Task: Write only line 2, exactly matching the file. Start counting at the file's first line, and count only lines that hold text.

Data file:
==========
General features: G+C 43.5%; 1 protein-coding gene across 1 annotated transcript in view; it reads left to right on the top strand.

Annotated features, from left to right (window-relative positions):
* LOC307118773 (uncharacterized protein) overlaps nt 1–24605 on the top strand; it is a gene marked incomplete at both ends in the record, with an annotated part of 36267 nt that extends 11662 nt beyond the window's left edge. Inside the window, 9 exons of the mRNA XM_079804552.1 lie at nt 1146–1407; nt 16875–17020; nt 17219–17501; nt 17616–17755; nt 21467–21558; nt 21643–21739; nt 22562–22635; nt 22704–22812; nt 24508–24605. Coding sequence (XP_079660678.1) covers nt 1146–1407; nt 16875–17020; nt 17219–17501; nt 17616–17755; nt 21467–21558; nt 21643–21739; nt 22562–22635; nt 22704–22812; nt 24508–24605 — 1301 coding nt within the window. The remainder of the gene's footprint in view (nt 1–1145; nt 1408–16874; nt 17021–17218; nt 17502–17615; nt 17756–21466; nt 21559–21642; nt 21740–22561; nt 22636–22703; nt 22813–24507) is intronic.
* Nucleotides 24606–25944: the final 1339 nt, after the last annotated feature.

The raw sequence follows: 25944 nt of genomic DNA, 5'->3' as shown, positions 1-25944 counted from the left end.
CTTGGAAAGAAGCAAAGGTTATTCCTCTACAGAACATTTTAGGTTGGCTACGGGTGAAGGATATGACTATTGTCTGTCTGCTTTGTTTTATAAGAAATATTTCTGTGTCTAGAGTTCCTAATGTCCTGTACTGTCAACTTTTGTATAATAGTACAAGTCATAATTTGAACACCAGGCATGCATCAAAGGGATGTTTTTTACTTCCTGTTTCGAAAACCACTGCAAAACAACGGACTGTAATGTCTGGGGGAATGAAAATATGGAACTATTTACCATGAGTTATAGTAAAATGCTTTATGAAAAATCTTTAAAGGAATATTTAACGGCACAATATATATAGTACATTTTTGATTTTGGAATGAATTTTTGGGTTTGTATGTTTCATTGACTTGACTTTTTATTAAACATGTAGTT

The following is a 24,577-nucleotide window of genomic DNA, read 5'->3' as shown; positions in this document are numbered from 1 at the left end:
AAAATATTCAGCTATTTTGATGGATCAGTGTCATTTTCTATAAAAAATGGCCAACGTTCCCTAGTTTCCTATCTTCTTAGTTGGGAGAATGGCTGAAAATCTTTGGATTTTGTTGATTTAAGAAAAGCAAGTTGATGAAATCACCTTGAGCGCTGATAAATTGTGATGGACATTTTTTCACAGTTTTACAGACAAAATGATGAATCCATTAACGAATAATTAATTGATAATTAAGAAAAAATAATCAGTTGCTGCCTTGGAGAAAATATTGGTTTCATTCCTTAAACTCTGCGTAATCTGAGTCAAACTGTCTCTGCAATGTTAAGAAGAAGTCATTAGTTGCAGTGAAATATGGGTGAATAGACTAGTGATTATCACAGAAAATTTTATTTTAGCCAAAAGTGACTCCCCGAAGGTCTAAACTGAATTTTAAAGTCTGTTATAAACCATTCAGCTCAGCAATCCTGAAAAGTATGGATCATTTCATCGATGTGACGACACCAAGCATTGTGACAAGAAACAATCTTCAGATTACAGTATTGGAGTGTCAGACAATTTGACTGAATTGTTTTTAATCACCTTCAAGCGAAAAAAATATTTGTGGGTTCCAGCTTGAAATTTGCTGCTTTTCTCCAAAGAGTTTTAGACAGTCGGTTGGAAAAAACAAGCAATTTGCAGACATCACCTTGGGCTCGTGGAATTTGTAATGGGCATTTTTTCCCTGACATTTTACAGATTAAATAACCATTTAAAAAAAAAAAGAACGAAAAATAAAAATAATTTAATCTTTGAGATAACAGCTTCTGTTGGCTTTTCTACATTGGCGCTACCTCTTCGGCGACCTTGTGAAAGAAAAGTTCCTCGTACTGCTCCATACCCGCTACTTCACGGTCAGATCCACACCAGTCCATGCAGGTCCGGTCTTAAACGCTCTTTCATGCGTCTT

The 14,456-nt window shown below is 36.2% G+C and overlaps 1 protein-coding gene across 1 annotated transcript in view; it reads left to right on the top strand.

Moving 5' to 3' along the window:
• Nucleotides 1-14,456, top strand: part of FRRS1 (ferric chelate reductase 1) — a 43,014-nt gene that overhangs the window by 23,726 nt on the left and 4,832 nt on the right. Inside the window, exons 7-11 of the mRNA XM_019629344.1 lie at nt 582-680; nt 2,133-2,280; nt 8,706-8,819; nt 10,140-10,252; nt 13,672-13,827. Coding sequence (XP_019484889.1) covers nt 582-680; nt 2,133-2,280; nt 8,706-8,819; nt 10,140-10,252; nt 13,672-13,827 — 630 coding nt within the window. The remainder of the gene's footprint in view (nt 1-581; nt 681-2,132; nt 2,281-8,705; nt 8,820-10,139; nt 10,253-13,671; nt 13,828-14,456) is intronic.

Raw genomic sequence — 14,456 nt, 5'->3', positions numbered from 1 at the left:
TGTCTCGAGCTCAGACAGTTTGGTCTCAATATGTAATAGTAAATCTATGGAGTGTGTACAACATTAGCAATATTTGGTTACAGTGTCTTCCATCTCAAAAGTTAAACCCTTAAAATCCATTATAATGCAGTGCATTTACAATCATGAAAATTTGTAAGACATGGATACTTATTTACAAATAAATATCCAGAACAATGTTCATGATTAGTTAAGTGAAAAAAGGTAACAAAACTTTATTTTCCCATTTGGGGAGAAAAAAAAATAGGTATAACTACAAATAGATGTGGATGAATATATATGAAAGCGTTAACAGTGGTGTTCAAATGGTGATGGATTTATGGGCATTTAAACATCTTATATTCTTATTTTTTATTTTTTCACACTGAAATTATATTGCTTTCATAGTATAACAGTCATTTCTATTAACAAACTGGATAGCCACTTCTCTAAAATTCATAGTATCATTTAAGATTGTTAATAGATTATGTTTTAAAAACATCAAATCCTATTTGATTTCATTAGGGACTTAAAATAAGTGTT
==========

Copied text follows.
Annotated features, from left to right (window-relative positions):